Database recovery tools are an efficient way to fix corrupt and damaged databases.
There are both commercial and free alternatives you can use; we selected five of the best free tools with all essential functionality to carry out successful database repair operations.
1: Apache Open Office Base (formerly known as MySQL)
With a long history behind this award-winning program, it’s no surprise that Base is one of the most popular database management systems available on the market nowadays. Formerly known as ‘MySQL’, Base has been around since 1994 when it was initially developed by Michael Widenius, David Axmark, and Jonas Oberg. In 2010 Oracle Corporation acquired MySQL AB, and then in 2011, they donated three core products to the Apache Software Foundation – MySQL, MariaDB and OpenOffice.org Base.
2: Spoon for MySQL Forked by Oracle back in 2007
MySQL is a multi-user, multi-threaded SQL database management system that runs as a server providing resources to its clients (applications that use the database). Since it was first released under the GPL license in 1995, the software has undergone several changes and improvements thereby improving both stability & performance.
These days it’s considered one of the best open-source options available on the market with regards to enterprise databases. The current version comes with improved support for partitioning, InnoDB tablespaces and full Unicode support. By default, MySQL doesn’t provide any GUI tools; instead, users rely on either command line or SQL scripts to create databases.
There is, however, a number of third-party tools aimed at simplifying the process – Spoon for MySQL is one of them. The first version was released back in 2005 as a fork from Ptools which was created by Pierrick Hordeleau. At the moment it’s considered one of the fastest GUI management interfaces available on the market and supports all major operating systems (Windows, Linux & Mac OS X)
3: DBForge Studio for MySQL
Oracle took over Sun Microsystems in 2010 as part of its strategy to grow its portfolio of enterprise software products targeting large organizations. Among other things, the acquisition brought massive improvements in terms of Java support with several high-profile projects like Glassfish and Open Office for Java being developed ever since – DBForge Studio for MySQL is another example.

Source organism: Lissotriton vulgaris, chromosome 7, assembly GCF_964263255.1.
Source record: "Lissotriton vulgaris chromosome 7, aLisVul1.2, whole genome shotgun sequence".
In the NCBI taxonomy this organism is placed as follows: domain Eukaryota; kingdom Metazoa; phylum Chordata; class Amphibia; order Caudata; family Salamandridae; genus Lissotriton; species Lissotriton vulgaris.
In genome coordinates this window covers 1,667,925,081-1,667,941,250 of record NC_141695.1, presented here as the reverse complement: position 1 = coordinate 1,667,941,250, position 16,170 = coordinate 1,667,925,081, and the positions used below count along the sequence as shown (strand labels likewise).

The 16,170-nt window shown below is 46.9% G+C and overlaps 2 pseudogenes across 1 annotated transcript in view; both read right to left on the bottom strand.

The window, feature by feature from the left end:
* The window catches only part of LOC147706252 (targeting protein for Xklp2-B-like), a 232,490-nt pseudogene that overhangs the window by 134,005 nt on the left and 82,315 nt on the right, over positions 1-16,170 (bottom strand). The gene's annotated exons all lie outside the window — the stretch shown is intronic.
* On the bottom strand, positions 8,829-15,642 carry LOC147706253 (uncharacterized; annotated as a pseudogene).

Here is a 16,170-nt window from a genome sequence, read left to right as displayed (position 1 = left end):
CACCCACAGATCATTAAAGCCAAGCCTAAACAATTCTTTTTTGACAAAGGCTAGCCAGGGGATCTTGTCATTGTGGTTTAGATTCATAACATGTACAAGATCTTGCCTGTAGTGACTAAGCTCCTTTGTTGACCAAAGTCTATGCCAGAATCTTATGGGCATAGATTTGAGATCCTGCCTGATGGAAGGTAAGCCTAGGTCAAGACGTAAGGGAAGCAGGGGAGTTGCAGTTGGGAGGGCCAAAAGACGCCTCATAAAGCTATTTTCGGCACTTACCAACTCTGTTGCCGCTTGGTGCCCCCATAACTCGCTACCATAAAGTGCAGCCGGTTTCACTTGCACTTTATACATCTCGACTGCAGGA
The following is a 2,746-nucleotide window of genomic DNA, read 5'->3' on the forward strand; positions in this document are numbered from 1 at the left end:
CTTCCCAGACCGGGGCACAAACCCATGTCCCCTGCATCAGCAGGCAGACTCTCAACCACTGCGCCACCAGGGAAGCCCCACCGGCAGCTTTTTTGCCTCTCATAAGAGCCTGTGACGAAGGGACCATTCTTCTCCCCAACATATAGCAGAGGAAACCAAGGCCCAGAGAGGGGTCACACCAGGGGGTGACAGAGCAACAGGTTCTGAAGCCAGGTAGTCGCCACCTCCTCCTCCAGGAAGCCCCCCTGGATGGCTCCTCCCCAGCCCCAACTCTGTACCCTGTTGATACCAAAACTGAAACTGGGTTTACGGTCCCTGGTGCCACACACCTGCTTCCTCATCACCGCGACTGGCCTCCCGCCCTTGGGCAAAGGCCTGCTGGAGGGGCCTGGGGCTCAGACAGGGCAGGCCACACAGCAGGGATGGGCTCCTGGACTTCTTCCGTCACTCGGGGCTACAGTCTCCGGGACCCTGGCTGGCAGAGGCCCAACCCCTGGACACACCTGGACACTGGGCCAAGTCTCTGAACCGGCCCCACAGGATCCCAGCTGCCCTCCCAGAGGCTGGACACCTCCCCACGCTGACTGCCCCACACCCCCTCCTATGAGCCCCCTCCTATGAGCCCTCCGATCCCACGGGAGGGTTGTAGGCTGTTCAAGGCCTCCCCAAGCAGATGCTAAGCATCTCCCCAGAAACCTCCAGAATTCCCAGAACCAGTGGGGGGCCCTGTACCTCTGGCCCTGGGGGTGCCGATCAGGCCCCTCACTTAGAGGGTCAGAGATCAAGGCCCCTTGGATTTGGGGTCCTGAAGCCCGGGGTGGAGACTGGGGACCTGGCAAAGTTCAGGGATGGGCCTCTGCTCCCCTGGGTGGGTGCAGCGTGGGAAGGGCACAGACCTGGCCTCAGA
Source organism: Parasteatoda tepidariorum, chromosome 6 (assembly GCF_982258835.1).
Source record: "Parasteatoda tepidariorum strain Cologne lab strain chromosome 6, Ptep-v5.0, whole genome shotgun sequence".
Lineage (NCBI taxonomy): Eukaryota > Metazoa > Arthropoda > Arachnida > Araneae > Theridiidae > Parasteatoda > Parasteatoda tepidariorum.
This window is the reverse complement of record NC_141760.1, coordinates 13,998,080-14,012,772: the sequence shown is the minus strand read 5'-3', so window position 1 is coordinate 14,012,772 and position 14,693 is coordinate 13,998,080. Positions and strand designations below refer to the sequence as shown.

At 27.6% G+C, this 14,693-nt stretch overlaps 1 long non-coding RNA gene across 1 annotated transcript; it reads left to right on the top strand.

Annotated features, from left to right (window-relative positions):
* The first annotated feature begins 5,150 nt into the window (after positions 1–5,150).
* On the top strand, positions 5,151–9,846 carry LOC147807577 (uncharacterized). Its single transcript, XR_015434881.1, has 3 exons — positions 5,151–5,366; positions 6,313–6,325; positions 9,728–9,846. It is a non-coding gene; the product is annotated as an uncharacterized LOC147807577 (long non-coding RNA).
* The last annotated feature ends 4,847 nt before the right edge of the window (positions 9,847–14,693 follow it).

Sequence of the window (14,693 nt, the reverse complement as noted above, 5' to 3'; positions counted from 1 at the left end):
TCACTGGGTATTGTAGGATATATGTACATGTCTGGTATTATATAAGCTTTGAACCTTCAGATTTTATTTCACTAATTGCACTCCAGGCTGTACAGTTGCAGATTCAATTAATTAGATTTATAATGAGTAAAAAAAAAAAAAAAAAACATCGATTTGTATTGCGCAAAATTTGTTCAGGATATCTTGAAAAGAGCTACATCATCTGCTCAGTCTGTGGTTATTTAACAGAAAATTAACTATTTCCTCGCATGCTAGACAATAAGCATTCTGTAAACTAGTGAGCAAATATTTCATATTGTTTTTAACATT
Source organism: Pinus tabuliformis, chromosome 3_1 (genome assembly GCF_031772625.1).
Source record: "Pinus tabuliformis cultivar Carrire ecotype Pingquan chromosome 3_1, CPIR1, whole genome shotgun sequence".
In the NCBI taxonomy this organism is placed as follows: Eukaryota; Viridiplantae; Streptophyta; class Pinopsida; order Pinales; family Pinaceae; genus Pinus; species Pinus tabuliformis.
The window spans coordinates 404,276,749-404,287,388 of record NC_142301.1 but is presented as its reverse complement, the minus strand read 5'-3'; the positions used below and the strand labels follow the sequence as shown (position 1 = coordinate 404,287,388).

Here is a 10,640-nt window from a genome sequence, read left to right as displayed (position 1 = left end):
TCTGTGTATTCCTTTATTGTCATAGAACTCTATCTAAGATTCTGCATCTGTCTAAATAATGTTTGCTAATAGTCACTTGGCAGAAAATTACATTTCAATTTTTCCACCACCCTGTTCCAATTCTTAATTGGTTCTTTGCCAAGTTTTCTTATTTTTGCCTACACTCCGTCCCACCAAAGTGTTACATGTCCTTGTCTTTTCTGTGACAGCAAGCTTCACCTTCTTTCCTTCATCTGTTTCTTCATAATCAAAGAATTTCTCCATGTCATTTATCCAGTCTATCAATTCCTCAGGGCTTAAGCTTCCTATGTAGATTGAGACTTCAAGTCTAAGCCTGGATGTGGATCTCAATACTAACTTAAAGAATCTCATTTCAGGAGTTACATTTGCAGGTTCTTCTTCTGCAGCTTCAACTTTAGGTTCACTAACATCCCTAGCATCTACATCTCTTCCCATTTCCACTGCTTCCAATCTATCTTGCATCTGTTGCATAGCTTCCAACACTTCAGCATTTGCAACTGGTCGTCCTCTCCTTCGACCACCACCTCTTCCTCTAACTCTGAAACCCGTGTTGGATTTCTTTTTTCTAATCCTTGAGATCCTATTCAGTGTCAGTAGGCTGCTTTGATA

The application was initially released back in 2007 as a freeware solution aimed at simplifying the process of database management and reporting (similar to other open-source tools like phpMyAdmin). It’s capable of creating, editing, and deleting databases as well as executing SQL queries directly from within the interface.
The latest version brings improved support for Microsoft SQL Server and PostgreSQL along with an improved user experience and several additional features such as data sources (for connecting to any supported database) and visual query builder (for developing complex SQL queries without having to write code).
Formerly known asDarwino’ (a portmanteau of ‘database’ and ‘Arduino’), AndroMDA is a project released under the BSD license by David Czarnecki back in 2004. Self-described as an agile modeling framework, it’s primarily aimed at Java developers working on enterprise-level software products.
The idea behind AndroMDA is that you don’t need to be skilled in modeling (UML or otherwise) to benefit from its functionality – high-level models are created using domain-specific languages (DSL) while low-level code is generated automatically using various transformation rules.
Andromeda can be used with any database platform; however, there are currently only two modules available for MySQL: open source middleware (for simplifying development tasks like CRUD operations as well as creating a secure data access layer) and free online training course (a series of video tutorials created by David Czarnecki).
MyPhpAdmin is a web-based MySQL administration tool developed in PHP. Among other features, it comes with a simple interface for creating new databases, tables, and fields as well as importing/exporting data using CSV files.
At the moment there’s only one developer working on the project – Jachym Holecek from the Czech Republic – which means that updates are released on an irregular basis. That said, most basic functionalities work fine without any issues so if you need to perform some quick database changes from time to time then this is worth checking out.
MySQL is a mature and stable database platform that has earned its position as one of the leading solutions for small, medium and large enterprises. Although there are plenty of open-source and commercial products available on the market (with more or less functionality), it’s still one of the cheapest ways to set up a professional data management solution.